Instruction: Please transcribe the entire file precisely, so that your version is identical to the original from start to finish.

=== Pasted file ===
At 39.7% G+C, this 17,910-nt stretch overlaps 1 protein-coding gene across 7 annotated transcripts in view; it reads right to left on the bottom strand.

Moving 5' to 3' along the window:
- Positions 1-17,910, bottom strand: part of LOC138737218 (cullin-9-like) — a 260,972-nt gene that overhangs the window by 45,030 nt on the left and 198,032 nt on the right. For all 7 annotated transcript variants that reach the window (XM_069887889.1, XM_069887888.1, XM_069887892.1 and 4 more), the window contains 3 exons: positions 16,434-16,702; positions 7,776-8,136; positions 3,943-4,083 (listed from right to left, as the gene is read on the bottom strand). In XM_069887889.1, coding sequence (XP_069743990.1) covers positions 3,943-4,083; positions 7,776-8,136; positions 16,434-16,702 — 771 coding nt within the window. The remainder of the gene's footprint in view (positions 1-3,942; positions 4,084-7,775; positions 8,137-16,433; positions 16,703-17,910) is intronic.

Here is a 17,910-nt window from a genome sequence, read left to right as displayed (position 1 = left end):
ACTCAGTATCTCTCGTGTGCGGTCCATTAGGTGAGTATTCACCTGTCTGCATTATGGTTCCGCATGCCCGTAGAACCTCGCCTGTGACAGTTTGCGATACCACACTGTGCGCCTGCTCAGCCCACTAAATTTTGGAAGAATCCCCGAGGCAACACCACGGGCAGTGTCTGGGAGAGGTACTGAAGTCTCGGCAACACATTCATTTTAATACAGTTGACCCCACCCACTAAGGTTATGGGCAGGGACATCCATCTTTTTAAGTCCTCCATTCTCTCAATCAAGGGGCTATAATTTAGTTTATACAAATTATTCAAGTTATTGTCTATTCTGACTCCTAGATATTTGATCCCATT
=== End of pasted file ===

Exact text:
At 39.7% G+C, this 17,910-nt stretch overlaps 1 protein-coding gene across 7 annotated transcripts in view; it reads right to left on the bottom strand.

Moving 5' to 3' along the window:
- Positions 1-17,910, bottom strand: part of LOC138737218 (cullin-9-like) — a 260,972-nt gene that overhangs the window by 45,030 nt on the left and 198,032 nt on the right. For all 7 annotated transcript variants that reach the window (XM_069887889.1, XM_069887888.1, XM_069887892.1 and 4 more), the window contains 3 exons: positions 16,434-16,702; positions 7,776-8,136; positions 3,943-4,083 (listed from right to left, as the gene is read on the bottom strand). In XM_069887889.1, coding sequence (XP_069743990.1) covers positions 3,943-4,083; positions 7,776-8,136; positions 16,434-16,702 — 771 coding nt within the window. The remainder of the gene's footprint in view (positions 1-3,942; positions 4,084-7,775; positions 8,137-16,433; positions 16,703-17,910) is intronic.

Here is a 17,910-nt window from a genome sequence, read left to right as displayed (position 1 = left end):
ACTCAGTATCTCTCGTGTGCGGTCCATTAGGTGAGTATTCACCTGTCTGCATTATGGTTCCGCATGCCCGTAGAACCTCGCCTGTGACAGTTTGCGATACCACACTGTGCGCCTGCTCAGCCCACTAAATTTTGGAAGAATCCCCGAGGCAACACCACGGGCAGTGTCTGGGAGAGGTACTGAAGTCTCGGCAACACATTCATTTTAATACAGTTGACCCCACCCACTAAGGTTATGGGCAGGGACATCCATCTTTTTAAGTCCTCCATTCTCTCAATCAAGGGGCTATAATTTAGTTTATACAAATTATTCAAGTTATTGTCTATTCTGACTCCTAGATATTTGATCCCATT